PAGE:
Everywhere that the Right is successful, it is shifting toward a postliberal political stance to reintegrate society, economy, and the state. To do so, it must begin with a base of socially conservative vot­ers, since voters split more strongly on social issues than on economic ones. Instead of trying to turn these voters into economic liberals, the Right should give them what they want: an economy oriented toward the nation by employing the means of state, and a society that is supportive of family life. Internally, this move will require the Right to change itself markedly. However important the traditions of Anglo‑American conservatism may be for some strains of conservatism, the moment is one in which politics and the state must reassert themselves against the attempt to dissolve them into markets and a borderless globalism. That will require the Right to become more corporatist in its approach to directing busi­ness activity in the na­tional interests, and more integralist in its view of the link between government and the common good. The word integralism has come back into vogue in English, not to posit some immediate union of church and state, but to argue that the liberal separation of politics and the common good is unsustainable and must be reintegrated. Whatever word we use to label it, the policies of the next Right are already in evidence: it will use the power of the state to coordinate business and industrial enterprises toward the common goods of peace and strength, while pursuing macroeconomic policies that shore up the cultural base required for any functioning polity. In doing so, moreover, the Right’s focus will inevitably shift from internal debates over the content of conservatism to external coalition building and effecting a larger political realignment.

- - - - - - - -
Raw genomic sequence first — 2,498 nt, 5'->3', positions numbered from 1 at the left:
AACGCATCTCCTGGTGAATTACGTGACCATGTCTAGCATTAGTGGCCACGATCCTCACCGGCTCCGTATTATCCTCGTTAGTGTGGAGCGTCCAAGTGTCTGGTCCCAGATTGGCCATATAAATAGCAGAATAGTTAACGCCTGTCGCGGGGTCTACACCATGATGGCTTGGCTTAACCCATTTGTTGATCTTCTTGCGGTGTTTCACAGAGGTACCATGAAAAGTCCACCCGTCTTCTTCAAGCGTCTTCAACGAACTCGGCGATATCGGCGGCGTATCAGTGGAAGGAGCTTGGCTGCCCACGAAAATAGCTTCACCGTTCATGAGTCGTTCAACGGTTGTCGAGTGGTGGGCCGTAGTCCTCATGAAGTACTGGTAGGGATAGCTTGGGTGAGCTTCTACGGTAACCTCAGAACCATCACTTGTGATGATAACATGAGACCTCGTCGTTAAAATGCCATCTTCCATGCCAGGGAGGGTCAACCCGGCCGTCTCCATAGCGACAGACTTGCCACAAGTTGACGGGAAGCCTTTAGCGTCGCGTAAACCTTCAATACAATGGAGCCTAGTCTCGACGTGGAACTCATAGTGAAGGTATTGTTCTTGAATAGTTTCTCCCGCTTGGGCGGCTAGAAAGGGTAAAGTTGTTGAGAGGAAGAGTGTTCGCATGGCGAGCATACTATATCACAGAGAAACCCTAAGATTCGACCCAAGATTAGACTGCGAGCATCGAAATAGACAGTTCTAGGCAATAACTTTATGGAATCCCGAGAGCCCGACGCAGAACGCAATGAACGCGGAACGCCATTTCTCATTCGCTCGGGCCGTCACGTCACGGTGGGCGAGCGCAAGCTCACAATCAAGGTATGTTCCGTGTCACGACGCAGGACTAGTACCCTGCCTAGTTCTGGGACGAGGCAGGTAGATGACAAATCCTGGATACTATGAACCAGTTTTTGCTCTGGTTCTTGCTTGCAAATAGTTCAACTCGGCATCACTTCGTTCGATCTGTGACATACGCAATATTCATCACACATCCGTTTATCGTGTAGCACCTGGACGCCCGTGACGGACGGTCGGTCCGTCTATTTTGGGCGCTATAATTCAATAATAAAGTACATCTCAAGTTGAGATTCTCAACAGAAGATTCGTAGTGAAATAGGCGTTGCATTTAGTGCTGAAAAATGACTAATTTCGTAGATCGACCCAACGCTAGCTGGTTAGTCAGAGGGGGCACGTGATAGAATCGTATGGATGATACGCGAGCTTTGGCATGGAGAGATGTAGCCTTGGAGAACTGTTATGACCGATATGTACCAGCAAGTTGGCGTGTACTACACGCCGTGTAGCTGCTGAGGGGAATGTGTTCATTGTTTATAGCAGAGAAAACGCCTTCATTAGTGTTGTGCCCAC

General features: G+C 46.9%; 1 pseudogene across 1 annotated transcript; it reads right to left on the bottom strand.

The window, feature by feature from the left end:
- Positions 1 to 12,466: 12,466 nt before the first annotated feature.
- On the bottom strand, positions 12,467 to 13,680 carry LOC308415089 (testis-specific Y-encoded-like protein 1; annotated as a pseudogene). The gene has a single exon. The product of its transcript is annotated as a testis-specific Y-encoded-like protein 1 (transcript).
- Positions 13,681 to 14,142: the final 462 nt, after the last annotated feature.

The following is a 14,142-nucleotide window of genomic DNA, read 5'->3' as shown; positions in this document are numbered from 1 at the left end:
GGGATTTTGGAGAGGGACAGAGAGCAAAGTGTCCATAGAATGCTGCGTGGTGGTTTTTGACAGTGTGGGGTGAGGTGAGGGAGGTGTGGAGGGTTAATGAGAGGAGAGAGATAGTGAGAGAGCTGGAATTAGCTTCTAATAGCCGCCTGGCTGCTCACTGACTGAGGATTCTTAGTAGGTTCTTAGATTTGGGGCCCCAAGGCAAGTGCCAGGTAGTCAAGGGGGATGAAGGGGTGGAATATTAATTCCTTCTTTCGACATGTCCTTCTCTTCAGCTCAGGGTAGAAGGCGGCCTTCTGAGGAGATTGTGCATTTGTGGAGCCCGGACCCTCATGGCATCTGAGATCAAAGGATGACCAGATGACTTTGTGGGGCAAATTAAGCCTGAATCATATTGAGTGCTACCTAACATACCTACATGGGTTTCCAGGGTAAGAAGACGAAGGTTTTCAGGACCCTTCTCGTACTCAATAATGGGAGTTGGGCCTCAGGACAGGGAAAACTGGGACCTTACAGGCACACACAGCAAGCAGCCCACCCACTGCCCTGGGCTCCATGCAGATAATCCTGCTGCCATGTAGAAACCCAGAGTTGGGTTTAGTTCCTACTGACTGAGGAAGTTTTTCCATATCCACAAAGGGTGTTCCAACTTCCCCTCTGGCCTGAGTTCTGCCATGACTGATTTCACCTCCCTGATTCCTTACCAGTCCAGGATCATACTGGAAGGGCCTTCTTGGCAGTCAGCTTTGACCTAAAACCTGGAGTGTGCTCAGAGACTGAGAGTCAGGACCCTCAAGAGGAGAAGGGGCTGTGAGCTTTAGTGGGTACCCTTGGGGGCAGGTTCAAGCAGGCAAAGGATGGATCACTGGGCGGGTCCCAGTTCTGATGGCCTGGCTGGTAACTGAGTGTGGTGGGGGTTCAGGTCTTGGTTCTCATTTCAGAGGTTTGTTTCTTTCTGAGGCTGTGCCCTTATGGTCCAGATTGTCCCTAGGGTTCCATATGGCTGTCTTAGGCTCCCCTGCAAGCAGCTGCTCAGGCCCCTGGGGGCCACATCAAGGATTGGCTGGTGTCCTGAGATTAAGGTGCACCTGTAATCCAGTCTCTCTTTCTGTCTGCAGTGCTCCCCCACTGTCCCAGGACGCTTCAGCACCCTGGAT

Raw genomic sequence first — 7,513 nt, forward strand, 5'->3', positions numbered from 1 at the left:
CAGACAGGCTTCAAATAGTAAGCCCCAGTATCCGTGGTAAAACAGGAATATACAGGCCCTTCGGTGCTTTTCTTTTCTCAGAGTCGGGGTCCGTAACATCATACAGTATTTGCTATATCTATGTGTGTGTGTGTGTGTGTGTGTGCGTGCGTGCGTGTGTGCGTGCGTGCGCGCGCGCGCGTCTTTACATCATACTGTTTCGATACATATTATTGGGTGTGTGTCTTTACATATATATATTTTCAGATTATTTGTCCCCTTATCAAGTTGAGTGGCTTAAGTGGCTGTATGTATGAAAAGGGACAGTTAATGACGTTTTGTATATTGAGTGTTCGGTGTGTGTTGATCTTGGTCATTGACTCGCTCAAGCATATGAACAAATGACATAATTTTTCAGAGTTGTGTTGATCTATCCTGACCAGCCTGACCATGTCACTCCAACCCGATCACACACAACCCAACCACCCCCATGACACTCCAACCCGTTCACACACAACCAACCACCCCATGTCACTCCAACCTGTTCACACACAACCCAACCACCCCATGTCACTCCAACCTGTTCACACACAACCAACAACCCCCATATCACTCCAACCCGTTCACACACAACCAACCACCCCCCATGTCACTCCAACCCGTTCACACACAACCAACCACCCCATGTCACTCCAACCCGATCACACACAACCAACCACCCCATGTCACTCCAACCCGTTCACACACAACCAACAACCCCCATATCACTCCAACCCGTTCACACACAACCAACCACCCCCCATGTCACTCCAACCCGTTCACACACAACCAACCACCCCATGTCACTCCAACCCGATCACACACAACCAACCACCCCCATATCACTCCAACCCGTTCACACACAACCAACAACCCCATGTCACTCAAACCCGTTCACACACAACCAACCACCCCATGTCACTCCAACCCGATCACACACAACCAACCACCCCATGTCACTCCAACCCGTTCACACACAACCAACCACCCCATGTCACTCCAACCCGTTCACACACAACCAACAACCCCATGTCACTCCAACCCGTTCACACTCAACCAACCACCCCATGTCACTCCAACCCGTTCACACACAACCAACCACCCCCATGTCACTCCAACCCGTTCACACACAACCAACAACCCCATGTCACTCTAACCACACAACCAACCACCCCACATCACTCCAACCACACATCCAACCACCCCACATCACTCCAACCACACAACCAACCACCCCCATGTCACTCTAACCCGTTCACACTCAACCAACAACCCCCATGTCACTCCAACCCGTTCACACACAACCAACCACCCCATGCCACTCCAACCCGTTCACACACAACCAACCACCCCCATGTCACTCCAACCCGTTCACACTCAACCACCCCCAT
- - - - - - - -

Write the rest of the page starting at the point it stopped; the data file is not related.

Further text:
This spring, the response to the coronavirus outbreak forced the Right, in a painful and urgent situation, to acknowledge the need for state coordination of industry. But the Republican Party only seems to take the reins of power under duress and never internalizes the rationale for acting. Under the GOP’s watch the United States passed a fiscal stimulus of an amount not seen since the Obama administration in 2009—when Obama’s stimulus caused a wave of conservative outrage. Republicans have been cool to the possibility of a second stimulus or further government intervention in the economy, though as of this writing additional economic support looks likely. It is al­ready obvious that the November election will go to whichever candidate makes a compelling case that he can navigate the American economy through the choppy waters to come. But in 2020, paeans to the “free market” will simply get us trendier mask designs, and little of the medical equipment or pharmaceutical prowess needed to deal with myriad health care challenges in the years to come. The characteristics of the next politically successful Right are already known—in the United States as well as every major European country. Time will tell whether the Right is willing to bring them to market.

This article originally appeared in American Affairs Volume IV, Number 3 (Fall 2020): 174–90.


1 Pierre Manent, A World beyond Politics?: A Defense of the Nation-State, trans. Marc LePain (Princeton: Princeton University Press, 2006). Originally published as Cours familier de philosophie politique (Paris: Fayard, 2001).

2 See my “Corporatism for the Twenty-First Century,” American Affairs 4, no. 1 (Spring 2020): 89–113.

3 Michael Lind, The New Class War: Saving Democracy from the Managerial Elite (New York: Portfolio, 2020), 1.

4 Lee Drutman, “Political Divisions in 2016 and Beyond: Tensions between and within the Two Parties,” Voter Study Group, June 2017.

5 Adrian Vermeule, “Why Conservative Justices Are More Likely to Defect,” Washington Post, July 8, 2020.

6 Pew Research Center, “Little Public Support for Reductions in Federal Spending,” April 11, 2019.